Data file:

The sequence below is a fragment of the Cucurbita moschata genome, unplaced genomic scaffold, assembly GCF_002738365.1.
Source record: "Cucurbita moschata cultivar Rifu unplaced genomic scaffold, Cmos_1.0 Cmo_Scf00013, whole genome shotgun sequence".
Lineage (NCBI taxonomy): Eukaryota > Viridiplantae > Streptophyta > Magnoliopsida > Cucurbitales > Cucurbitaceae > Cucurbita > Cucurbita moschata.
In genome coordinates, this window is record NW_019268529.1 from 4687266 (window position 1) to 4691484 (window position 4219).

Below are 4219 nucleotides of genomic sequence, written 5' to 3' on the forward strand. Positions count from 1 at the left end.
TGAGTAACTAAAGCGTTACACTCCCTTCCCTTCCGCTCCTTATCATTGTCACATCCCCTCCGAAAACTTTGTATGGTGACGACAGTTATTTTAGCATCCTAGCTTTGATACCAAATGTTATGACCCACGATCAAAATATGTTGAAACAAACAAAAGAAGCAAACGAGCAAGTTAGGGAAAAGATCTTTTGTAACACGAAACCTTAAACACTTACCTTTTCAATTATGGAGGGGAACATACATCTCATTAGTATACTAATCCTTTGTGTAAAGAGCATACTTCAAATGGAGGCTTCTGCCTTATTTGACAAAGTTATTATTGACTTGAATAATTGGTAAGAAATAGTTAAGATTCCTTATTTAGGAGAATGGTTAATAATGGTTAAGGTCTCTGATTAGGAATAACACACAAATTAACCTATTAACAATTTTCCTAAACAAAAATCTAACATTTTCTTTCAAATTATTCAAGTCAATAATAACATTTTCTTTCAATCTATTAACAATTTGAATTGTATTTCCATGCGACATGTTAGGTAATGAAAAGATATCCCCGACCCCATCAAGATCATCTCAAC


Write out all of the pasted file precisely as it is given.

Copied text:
The sequence below is a fragment of the Cucurbita moschata genome, unplaced genomic scaffold, assembly GCF_002738365.1.
Source record: "Cucurbita moschata cultivar Rifu unplaced genomic scaffold, Cmos_1.0 Cmo_Scf00013, whole genome shotgun sequence".
Lineage (NCBI taxonomy): Eukaryota > Viridiplantae > Streptophyta > Magnoliopsida > Cucurbitales > Cucurbitaceae > Cucurbita > Cucurbita moschata.
In genome coordinates, this window is record NW_019268529.1 from 4687266 (window position 1) to 4691484 (window position 4219).

Below are 4219 nucleotides of genomic sequence, written 5' to 3' on the forward strand. Positions count from 1 at the left end.
TGAGTAACTAAAGCGTTACACTCCCTTCCCTTCCGCTCCTTATCATTGTCACATCCCCTCCGAAAACTTTGTATGGTGACGACAGTTATTTTAGCATCCTAGCTTTGATACCAAATGTTATGACCCACGATCAAAATATGTTGAAACAAACAAAAGAAGCAAACGAGCAAGTTAGGGAAAAGATCTTTTGTAACACGAAACCTTAAACACTTACCTTTTCAATTATGGAGGGGAACATACATCTCATTAGTATACTAATCCTTTGTGTAAAGAGCATACTTCAAATGGAGGCTTCTGCCTTATTTGACAAAGTTATTATTGACTTGAATAATTGGTAAGAAATAGTTAAGATTCCTTATTTAGGAGAATGGTTAATAATGGTTAAGGTCTCTGATTAGGAATAACACACAAATTAACCTATTAACAATTTTCCTAAACAAAAATCTAACATTTTCTTTCAAATTATTCAAGTCAATAATAACATTTTCTTTCAATCTATTAACAATTTGAATTGTATTTCCATGCGACATGTTAGGTAATGAAAAGATATCCCCGACCCCATCAAGATCATCTCAAC